Schizotypal Personality Disorder – Overview & Treatment

Personality disorders represent a spectrum of belief systems and behaviors that exist outside accepted societal norms and customs. While out of the ordinary, people living with personality disorders still maintain a grasp on reality, unlike people diagnosed with psychosis-based conditions. Compared to other personality disorders, people affected by schizotypal personality bear the strongest resemblance to psychosis-like beliefs and behaviors.

Symptoms of schizotypal disorder typically start in early adulthood, though some people may see a gradual reduction in symptoms over time. The odd beliefs and behaviors characteristic of schizotypal personality make it difficult for a person to seek out treatment. Treatment approaches used typically involve counseling and medication therapy, when needed.

Schizotypal Personality Disorder

Schizotypal Personality

Schizotypal disorder often prevents individuals from fitting in due to their strange beliefs.

Odd beliefs systems and behaviors best typify schizotypal personality disorder, according to Rush University Medical Center. Belief systems may center around issues like alien activity and government surveillance and monitoring practices. In effect, people affected by schizotypal personality disorder become preoccupied or obsessed with these belief systems, which ultimately influence their lifestyles and behaviors.

Not surprisingly, this type of lifestyle makes it difficult for someone to form and maintain lasting, close relationships. Oftentimes, these beliefs leave a person in a constant state of fear and anxiety. It’s also not uncommon for people suffering from this condition to be bullied and teased on a regular basis.

People with schizotypal disorder do maintain their grasp on reality, though the extreme belief systems that characterize this condition still fall within the schizophrenic spectrum in terms of degree of psychological disturbance. With schizophrenia at the severe end of the spectrum and schizoid personality at the mild end, schizotypal disorder traits fall in the middle of the spectrum.

Other symptoms commonly associated with schizotypal disorder include:

  • Patterns of thinking based on “magical” or supernatural ideas
  • Out of the ordinary communication styles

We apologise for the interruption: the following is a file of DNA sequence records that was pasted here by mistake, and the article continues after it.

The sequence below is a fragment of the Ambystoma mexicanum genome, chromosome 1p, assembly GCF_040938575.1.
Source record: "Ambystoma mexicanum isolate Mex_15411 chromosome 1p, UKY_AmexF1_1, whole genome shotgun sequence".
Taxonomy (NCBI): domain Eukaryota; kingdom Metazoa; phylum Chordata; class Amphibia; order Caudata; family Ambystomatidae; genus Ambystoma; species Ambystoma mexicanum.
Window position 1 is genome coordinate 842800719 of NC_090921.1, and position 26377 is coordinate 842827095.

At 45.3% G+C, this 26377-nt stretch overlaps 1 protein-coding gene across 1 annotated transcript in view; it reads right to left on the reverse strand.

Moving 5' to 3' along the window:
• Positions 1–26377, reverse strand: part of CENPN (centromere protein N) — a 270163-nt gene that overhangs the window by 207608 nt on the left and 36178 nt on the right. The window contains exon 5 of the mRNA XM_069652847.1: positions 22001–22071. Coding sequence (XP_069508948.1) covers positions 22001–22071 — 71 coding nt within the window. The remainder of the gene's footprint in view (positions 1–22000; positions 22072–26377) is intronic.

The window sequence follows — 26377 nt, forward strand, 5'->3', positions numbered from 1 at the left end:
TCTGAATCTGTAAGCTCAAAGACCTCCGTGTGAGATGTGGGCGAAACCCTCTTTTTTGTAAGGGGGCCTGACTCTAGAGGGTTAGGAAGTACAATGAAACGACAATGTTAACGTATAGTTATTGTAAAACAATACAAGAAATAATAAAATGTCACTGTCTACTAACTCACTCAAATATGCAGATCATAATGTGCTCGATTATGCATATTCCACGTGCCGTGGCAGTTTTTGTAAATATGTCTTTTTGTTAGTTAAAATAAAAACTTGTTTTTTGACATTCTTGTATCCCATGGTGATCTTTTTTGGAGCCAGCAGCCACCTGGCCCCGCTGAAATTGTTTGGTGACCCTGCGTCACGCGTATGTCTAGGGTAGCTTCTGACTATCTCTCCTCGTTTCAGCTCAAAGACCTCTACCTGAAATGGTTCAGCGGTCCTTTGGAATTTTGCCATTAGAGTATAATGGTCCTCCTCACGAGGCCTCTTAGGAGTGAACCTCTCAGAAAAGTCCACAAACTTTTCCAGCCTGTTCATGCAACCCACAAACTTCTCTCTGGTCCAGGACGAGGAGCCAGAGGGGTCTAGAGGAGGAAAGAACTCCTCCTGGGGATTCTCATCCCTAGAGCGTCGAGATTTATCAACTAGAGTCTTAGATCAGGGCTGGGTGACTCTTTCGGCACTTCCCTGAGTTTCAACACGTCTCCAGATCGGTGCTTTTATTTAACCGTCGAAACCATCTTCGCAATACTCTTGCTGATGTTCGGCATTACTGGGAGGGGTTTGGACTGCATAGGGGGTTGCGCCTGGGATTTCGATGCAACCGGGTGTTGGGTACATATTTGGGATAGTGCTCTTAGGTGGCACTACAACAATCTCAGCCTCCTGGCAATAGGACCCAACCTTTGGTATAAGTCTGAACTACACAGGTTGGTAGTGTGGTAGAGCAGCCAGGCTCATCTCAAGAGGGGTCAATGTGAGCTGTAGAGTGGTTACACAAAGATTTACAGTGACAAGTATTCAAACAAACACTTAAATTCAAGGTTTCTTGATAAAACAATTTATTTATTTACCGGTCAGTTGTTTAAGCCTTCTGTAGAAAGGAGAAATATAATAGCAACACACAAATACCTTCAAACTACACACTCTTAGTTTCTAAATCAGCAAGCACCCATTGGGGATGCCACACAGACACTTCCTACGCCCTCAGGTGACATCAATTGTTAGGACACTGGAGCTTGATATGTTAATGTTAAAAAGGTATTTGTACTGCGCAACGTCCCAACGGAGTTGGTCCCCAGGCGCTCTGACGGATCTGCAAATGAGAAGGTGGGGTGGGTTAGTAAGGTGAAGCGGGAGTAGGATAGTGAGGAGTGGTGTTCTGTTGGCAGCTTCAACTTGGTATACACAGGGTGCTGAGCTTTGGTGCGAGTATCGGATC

• Talking to oneself
  • Eccentric grooming habits
  • Odd clothing or apparel
  • Social anxiety

Medication Options

Considering the traits that make up schizotypal personality, people affected by this condition seldom seek treatment for schizotypal symptoms. However, it’s not uncommon for someone to develop depression and/or anxiety disorders as a result of the lifestyle he or she lives.

When this is the case, a person may very well seek treatment for depression or anxiety symptoms. Antidepressant and anti-anxiety medication may be prescribed to treat symptoms related to these conditions.

While no current medication treatments specifically address schizotypal symptoms, a physician or psychiatrist may also prescribe an antipsychotic medication, such as Risperdal or Haldol to help alleviate schizotypal symptoms.

Counseling Treatment

An overall unawareness of distorted perceptions and beliefs accounts for much of the difficulty people with schizotypal personality face, according to New York University Langone Medical Center. This mindset also gives rise to awkward social skills and unfulfilling relationships with others.

Through regular counseling or psychotherapy sessions, individuals can gain insight into the distorted beliefs that impair their ability to function normally. Both individual and group counseling sessions can help a person recognize distorted thinking processes and develop the types of social skills that build lasting relationships.

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